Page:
What to Consider before Rescuing a Cat
Are you thinking about adopting a kitten or rescue cat? That’s great – but it’s important to ensure you are completely prepared to provide the care they need first.
Many cats still find themselves placed into rescue centres (whether for the first time or the sixth) when new owners change their mind about their new pet. This is incredibly distressing for the cat, and can put already-busy rescue centres in a difficult situation. Ask yourself the questions below and check you and your home is completely ready for a new furry family member.
Should I buy or rescue a cat?
Before going ahead with buying a kitten from a breeder, it is important to remember there are lots of cats in rescue centres across the country, waiting for their furever homes, including cats of all ages and breeds.
We strongly encourage enquiring with your local cat rescue homes before making a decision. These cats may have been through a tough time and initially be very shy and reserved, but most rescue cats make a full recovery and see a drastic change in their personalities when they are in a safe home and have bonded with their new owner.
Is my home, garden and neighbourhood safe for a cat?
Think about where your home is located. Some rescue cat centres do not allow adoption if you live near a busy road – and for good reason. Some skittish cats can put themselves in danger and there is a risk of injury in a busy street. Consider whether your current home is really suitable and safe for a cat to be going outdoors. If not, are you able to provide an alternative, secure outdoor space for them to play and exercise, such as an Outdoor Cat Run?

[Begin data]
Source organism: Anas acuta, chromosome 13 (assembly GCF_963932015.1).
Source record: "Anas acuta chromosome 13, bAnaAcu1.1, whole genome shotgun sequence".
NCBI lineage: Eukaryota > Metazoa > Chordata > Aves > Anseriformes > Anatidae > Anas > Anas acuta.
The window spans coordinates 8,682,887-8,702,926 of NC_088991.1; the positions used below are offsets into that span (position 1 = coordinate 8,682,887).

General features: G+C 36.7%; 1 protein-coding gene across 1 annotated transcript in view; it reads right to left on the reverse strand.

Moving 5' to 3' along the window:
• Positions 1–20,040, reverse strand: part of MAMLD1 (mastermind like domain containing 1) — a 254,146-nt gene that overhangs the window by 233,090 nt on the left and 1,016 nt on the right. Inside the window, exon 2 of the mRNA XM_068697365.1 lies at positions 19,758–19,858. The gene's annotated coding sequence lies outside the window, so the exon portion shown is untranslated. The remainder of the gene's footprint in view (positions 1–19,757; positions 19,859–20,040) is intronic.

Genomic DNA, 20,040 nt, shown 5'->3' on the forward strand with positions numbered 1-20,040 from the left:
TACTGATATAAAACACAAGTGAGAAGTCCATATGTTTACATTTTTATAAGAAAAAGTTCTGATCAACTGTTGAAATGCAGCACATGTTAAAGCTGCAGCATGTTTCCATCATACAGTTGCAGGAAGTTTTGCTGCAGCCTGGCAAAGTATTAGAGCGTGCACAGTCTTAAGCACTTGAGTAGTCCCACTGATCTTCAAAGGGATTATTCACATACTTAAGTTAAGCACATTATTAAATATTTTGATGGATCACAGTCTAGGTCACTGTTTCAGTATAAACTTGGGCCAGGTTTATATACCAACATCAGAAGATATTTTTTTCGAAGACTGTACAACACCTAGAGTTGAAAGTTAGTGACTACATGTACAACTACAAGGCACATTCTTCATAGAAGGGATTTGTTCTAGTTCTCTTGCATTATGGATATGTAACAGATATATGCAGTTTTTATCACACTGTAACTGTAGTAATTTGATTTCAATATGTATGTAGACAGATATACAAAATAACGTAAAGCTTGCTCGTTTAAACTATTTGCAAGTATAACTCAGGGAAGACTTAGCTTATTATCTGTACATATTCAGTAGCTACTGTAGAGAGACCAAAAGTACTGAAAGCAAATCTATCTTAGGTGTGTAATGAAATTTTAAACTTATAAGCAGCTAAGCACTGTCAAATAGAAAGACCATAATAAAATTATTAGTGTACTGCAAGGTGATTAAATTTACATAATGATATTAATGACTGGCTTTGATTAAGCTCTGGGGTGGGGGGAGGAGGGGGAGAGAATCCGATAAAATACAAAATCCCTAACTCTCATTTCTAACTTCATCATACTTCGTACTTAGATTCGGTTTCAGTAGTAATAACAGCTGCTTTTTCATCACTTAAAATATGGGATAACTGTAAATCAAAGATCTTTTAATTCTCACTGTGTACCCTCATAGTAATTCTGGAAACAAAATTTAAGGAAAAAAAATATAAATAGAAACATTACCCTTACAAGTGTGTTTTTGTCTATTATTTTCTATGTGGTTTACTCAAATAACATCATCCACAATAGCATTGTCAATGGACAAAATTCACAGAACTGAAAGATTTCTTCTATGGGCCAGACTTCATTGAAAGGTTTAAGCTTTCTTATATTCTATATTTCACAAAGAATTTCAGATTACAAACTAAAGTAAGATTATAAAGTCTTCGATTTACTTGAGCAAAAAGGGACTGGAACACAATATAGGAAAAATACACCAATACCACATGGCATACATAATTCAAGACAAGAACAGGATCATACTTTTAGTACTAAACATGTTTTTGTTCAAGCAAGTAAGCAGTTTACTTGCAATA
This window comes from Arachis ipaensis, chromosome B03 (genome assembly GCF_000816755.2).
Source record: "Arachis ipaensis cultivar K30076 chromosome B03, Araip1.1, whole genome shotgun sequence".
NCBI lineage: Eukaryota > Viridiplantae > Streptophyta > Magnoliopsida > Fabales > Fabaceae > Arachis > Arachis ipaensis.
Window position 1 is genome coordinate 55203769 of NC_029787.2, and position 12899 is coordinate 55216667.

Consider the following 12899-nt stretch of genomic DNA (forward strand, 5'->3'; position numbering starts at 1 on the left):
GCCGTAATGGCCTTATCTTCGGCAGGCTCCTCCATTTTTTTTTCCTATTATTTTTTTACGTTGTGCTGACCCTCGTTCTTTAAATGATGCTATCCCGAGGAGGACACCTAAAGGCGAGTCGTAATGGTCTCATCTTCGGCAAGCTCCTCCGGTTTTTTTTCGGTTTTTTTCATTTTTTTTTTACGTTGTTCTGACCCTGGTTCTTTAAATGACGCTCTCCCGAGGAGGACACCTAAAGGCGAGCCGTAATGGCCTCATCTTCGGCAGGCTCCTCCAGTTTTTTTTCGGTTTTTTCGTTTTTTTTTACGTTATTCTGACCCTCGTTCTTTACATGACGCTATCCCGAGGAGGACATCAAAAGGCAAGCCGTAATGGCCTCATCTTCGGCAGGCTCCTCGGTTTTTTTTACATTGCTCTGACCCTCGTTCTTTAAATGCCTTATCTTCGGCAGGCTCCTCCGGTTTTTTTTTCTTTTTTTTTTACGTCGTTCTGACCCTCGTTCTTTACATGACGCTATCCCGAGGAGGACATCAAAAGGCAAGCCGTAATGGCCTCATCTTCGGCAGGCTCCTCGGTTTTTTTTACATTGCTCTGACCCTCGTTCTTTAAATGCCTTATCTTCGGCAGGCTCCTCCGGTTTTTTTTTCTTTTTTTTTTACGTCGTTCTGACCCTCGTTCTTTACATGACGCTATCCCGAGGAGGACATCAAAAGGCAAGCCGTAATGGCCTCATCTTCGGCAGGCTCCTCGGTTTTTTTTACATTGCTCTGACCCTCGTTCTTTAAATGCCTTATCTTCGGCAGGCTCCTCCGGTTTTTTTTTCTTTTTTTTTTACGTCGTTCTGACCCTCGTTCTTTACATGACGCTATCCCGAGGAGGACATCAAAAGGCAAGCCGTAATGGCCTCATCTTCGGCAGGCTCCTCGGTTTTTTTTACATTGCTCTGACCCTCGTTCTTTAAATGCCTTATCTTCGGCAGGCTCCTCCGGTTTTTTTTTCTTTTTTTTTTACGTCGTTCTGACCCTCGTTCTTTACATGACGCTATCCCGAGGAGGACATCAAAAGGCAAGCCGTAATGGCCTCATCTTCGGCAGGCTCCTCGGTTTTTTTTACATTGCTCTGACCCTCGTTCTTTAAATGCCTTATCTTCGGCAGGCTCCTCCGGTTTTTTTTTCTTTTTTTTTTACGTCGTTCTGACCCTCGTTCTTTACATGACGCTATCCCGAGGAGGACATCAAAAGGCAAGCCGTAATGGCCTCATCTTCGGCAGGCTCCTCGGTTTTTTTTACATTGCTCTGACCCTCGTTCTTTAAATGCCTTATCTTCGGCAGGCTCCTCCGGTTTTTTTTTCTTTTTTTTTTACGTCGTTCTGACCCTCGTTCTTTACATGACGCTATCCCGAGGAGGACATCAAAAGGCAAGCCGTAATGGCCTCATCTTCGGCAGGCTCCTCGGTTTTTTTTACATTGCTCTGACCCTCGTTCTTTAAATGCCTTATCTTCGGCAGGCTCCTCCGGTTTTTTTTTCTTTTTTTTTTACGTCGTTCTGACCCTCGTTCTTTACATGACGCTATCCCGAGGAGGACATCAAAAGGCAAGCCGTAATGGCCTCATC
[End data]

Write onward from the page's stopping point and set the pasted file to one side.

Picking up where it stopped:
If you live in an apartment, it may still be possible to rescue a cat who is happy to be an indoor cat. You can also provide the cat with a safe outdoor space with the Cat Balcony Enclosure, so they can get some fresh air and playtime outside of your flat, without fear of escape or injury.
Within your home, do you have other animals who could respond negatively to a new furry resident? Only rescue a cat that you know will be okay with other pets and children in your household, and likewise only if you know the existing residents will welcome a new four-legged family member.
Can I offer a secure space for the cat to feel comfortable?
For rescue cats, having their own space to hide when they get scared or anxious is incredibly important. Does your home have plenty of hiding spaces for your new cat to disappear to when it all gets too much?
Are you able to provide a cosy cat cave for your new pet to sleep and rest in complete peace and security? The Maya Nook Indoor Cat House is the ideal den for nervous cats to be tucked away in, as the curtains provide a completely secluded space. Learn more about how the Maya Nook could help settle your rescue cat into your new home here.
Am I willing to provide a rescue cat with the support they need?
Seeing the transformation in your rescue cat’s personality is incredibly rewarding, but first you need to be sure that you can provide the patience and support needed for them to settle in to your home and feel at ease.
If you have a full time job, you may need to consider taking some time off to settle them into your home, get them used to their surroundings, litter tray and neighbourhood. If the household has children, you will need to prepare them to be gentle and quiet with the new cat.
Most rescue cats are discharged from rescue homes with a full bill of health, but on the odd occasion some cats may need a few more vet visits, or even repeat medication. If you rescue such a cat, you must be prepared to accept the cost and commitment required to provide the healthcare they need.
What will I need to settle a rescue cat into my home as smoothly as possible?
- Litter tray, litter, scoop
- Food – speak to rescue centre about what food the cat has responded to best, e.g. wet or dry
- Food and water bowls
- Toys – again the rescue centre may know what they have liked
- Cat carrier
- Calming products – e.g. Feliway
- Outdoor enclosure for indoor cats